Proportion of habitats used by tracked little egrets (excluding summer) differed from the availability (Wilk’s λ = 0.032, p < 0.05 in all cases). Commercial fishponds were the most preferred habitats, followed by mangrove, gei wais, channel and intertidal mudflat, in preferential order (Table 3). Non-wetland habitats (categorized as ‘Others’) were the least utilized. However, the eigenanalysis of selection ratios showed individual variation in habitat preference across seasons (Fig. 2). The first two axes explained 87.0% (spring), 100% (summer), 87.6% (autumn) and 86.9% (winter) of the information. Seven of the nine individuals preferred fishponds across all seasons (Fig. 2).
|Fishpond||Mangrove||Gei wai||Channel||Intertidal mudflat||Others||Rank|
With data from summer excluded, the size of daily 50% home ranges (F = 67.5, df = 2, p < 0.001), daily 95% home ranges (F = 73.8, df = 2, p < 0.001), daily travel distance (F = 85.0, df = 2, p < 0.001), and the proportion of daily occurrence in fishponds (F = 43.2, df = 2, p < 0.001) differed between seasons (Fig. 3, Table 4, Table S1). During winter, little egrets displayed the greatest movement, with largest home range and longest traveling distance; they also visited fishponds more often. The activities declined in spring and reached minimum levels in autumn.
|Source of variation||Model||Season||Estimate||SE||t||p|
|Log daily 50% home range||LMM||Spring||−0.189||0.399||−0.47||0.65|
|Log daily 95% home range||LMM||Spring||1.354||0.395||3.43||<0.01|
|Log daily travel distance||LMM||Spring||1.637||0.163||10.0||<0.01|
|Occurrence frequency in fishponds||GLMM||Spring||0.494||0.096||5.17||<0.01|
In this study, we examined the spatial ecology of little egrets in the Inner Deep Bay, a complex landscape with a variety of wetlands and urban settlements. We found that little egrets rarely utilized non-wetland habitats (0.1% of all point locations, Table 2), indicating the species is a wetland specialist in the area. We found that little egrets selected habitats nonrandomly and preferred fishponds, and they displayed seasonal differences in movement and habitat use.
Preference of fishponds
The preference of the little egret for commercial fishponds in the inner Deep Bay agrees with other studies on ardeids (Fidorra et al., 2016). The preference of commercial fishponds is probably associated with the draining practices that enhance food availability and accessibility (Fidorra et al., 2016; Rocha et al., 2017). In our study area, the fishponds are drained for fish harvesting, between October and May (Fig. 4). In drained fishponds, a high density of prey (e.g., fish and invertebrates) become accessible to birds in shallow water (Young, 1998). Our data showed that most little egrets rely on fishponds as the major foraging habitat from autumn to spring. Other wetland birds that likely have preference for fishponds, such as the endangered black-faced spoonbill (Platalea minor), are often seen feeding alongside little egrets in fishponds (Yu & Swennen, 2004). In light of the high development pressure on fishponds, our findings reinforce the importance of preserving commercial fishponds in the Inner Deep Bay for this group of birds.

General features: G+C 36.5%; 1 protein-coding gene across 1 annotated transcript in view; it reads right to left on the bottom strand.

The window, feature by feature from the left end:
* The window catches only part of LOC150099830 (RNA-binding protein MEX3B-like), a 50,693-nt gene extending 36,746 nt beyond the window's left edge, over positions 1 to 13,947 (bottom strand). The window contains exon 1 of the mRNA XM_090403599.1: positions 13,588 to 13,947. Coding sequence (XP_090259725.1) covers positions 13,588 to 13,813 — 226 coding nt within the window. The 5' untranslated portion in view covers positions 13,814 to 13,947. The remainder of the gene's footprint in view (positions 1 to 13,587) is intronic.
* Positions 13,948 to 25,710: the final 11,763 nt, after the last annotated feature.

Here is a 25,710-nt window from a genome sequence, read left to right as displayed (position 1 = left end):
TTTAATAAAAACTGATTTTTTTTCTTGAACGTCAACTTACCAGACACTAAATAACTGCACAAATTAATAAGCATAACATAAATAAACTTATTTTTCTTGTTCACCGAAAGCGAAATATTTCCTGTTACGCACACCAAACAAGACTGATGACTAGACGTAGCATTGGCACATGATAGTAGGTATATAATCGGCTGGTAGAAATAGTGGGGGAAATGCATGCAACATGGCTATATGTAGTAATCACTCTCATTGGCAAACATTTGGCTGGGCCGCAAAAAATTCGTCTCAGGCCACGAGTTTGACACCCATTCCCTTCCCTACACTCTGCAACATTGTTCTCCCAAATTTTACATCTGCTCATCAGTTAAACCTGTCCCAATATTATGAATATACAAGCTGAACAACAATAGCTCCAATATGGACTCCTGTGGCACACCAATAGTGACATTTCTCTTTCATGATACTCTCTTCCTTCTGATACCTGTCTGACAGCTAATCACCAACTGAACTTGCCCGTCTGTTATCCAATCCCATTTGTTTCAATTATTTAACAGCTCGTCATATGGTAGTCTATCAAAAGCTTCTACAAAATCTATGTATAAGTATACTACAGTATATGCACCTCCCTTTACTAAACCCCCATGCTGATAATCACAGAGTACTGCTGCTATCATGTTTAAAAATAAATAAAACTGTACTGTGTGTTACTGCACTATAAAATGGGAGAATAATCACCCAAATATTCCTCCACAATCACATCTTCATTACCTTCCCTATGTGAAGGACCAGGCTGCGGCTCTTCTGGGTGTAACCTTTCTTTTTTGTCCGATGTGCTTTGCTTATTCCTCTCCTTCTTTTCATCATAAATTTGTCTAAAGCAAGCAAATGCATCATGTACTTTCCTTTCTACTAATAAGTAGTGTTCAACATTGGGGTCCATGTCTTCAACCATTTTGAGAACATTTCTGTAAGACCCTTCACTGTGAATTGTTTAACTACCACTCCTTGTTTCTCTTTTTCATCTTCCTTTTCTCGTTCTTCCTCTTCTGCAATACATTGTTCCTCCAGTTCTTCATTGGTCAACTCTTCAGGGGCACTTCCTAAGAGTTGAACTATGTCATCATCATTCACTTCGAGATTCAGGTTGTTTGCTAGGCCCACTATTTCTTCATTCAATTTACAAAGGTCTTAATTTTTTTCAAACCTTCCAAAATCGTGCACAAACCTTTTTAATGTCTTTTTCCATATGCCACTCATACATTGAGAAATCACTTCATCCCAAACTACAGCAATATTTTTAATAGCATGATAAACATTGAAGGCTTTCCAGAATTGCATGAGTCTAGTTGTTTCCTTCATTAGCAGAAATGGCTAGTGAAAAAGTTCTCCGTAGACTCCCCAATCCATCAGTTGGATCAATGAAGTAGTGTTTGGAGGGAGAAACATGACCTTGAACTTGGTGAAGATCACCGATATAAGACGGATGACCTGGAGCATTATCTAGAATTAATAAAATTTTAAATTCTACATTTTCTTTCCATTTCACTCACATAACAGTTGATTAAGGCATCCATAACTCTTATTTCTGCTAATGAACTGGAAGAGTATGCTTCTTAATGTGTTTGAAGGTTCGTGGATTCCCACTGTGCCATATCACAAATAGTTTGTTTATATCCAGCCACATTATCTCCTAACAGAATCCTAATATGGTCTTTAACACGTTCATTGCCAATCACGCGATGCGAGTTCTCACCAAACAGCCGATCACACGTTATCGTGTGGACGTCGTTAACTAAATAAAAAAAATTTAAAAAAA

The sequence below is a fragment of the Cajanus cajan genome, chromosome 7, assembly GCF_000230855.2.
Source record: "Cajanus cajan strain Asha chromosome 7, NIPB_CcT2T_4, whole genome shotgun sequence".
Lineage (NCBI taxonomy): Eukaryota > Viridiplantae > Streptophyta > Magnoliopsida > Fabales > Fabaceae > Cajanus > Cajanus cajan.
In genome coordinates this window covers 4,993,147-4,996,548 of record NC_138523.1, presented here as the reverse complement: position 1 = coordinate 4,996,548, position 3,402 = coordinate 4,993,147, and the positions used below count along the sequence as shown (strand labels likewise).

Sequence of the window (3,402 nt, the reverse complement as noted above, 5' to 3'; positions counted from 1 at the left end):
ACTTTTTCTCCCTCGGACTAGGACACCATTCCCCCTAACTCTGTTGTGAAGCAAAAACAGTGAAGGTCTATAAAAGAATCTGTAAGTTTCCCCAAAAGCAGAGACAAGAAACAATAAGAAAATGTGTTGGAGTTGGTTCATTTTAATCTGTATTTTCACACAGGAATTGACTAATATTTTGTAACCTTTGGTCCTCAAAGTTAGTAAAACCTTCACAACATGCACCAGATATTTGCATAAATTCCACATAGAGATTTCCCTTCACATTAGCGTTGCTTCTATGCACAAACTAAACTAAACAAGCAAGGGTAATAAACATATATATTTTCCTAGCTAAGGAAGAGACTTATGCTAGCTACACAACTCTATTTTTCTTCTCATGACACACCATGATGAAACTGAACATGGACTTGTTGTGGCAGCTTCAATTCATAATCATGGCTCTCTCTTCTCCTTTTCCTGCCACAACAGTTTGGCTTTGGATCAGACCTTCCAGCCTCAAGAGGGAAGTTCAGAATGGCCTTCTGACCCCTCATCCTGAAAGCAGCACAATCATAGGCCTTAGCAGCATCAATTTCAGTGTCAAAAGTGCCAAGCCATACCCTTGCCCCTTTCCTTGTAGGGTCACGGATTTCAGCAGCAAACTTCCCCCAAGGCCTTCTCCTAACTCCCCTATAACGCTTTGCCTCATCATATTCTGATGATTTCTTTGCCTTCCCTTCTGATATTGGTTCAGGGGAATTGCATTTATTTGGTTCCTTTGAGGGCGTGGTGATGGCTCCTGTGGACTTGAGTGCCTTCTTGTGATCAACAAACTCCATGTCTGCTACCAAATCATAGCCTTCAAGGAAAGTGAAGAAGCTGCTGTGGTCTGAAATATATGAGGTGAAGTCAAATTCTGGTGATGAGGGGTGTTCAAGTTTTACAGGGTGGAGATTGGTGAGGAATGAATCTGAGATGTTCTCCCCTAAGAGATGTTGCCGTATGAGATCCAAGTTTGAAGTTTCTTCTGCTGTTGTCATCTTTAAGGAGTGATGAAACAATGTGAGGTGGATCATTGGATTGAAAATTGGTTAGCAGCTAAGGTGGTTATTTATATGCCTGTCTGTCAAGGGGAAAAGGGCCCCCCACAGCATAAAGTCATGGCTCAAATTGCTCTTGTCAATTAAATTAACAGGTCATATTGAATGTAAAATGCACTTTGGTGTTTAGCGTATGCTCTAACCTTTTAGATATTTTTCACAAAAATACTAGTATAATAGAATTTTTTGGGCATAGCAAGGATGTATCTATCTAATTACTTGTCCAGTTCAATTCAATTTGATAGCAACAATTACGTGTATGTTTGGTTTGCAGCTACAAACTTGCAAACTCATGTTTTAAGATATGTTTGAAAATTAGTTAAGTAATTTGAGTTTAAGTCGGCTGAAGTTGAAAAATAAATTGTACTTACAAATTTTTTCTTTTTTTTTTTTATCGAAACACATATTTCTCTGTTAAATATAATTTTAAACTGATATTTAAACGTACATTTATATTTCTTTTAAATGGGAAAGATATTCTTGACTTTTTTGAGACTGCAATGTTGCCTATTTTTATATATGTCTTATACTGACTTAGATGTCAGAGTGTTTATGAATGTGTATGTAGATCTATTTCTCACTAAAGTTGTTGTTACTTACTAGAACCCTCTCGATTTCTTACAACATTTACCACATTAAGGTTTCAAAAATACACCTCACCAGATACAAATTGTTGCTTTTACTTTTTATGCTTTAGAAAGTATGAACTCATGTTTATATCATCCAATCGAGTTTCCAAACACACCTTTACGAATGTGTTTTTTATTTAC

Importance of other wetlands
Despite an obvious preference of commercial fishponds, our data indicate that other wetland types are also important to little egrets as breeding and foraging habitats (>41% of point locations in other wetland types, Table 2). In Hong Kong, little egrets mainly nest in mangrove, coastal shrubs and trees (Wong et al., 1999). One individual (PIC09) shifted from using commercial fishponds in other seasons to mangroves in the summer (breeding season). Overall, the channels, gei wai, mangroves and intertidal mudflats were used considerably, as each wetland type held about 10% point locations. Thus, despite fishponds were the major habitat for feeding, other wetland types acted as an alternative feeding grounds to little egrets when there were few drained fishponds available. Although we could not directly test the impact of habitat heterogeneity on movement and habitat use, the use of variety of wetlands by individuals implies wetland heterogeneity is vital to little egrets. Similar studies on other waterbird species would help us understand the impact of habitat heterogeneity on waterbird diversity, in turn informing land managers and governments how to best integrate biodiversity conservation into sustainable development plans.